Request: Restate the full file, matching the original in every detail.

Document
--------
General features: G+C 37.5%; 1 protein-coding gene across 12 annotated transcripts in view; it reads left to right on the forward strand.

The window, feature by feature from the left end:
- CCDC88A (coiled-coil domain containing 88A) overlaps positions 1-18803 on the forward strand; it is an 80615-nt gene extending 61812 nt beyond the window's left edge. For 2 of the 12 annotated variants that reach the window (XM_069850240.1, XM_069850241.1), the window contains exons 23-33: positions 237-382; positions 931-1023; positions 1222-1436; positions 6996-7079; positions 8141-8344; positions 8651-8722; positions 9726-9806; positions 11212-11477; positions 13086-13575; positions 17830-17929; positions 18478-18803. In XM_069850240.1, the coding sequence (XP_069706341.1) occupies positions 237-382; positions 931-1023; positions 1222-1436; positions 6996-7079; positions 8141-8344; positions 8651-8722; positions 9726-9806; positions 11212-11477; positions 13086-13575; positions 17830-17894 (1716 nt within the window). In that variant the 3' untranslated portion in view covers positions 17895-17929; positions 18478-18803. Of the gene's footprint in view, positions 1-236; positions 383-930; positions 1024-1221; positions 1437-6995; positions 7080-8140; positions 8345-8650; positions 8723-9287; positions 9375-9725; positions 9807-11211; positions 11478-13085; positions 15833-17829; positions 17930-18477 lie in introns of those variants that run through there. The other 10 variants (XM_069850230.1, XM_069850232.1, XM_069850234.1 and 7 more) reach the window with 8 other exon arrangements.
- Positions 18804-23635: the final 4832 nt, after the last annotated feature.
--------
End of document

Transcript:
General features: G+C 37.5%; 1 protein-coding gene across 12 annotated transcripts in view; it reads left to right on the forward strand.

The window, feature by feature from the left end:
- CCDC88A (coiled-coil domain containing 88A) overlaps positions 1-18803 on the forward strand; it is an 80615-nt gene extending 61812 nt beyond the window's left edge. For 2 of the 12 annotated variants that reach the window (XM_069850240.1, XM_069850241.1), the window contains exons 23-33: positions 237-382; positions 931-1023; positions 1222-1436; positions 6996-7079; positions 8141-8344; positions 8651-8722; positions 9726-9806; positions 11212-11477; positions 13086-13575; positions 17830-17929; positions 18478-18803. In XM_069850240.1, the coding sequence (XP_069706341.1) occupies positions 237-382; positions 931-1023; positions 1222-1436; positions 6996-7079; positions 8141-8344; positions 8651-8722; positions 9726-9806; positions 11212-11477; positions 13086-13575; positions 17830-17894 (1716 nt within the window). In that variant the 3' untranslated portion in view covers positions 17895-17929; positions 18478-18803. Of the gene's footprint in view, positions 1-236; positions 383-930; positions 1024-1221; positions 1437-6995; positions 7080-8140; positions 8345-8650; positions 8723-9287; positions 9375-9725; positions 9807-11211; positions 11478-13085; positions 15833-17829; positions 17930-18477 lie in introns of those variants that run through there. The other 10 variants (XM_069850230.1, XM_069850232.1, XM_069850234.1 and 7 more) reach the window with 8 other exon arrangements.
- Positions 18804-23635: the final 4832 nt, after the last annotated feature.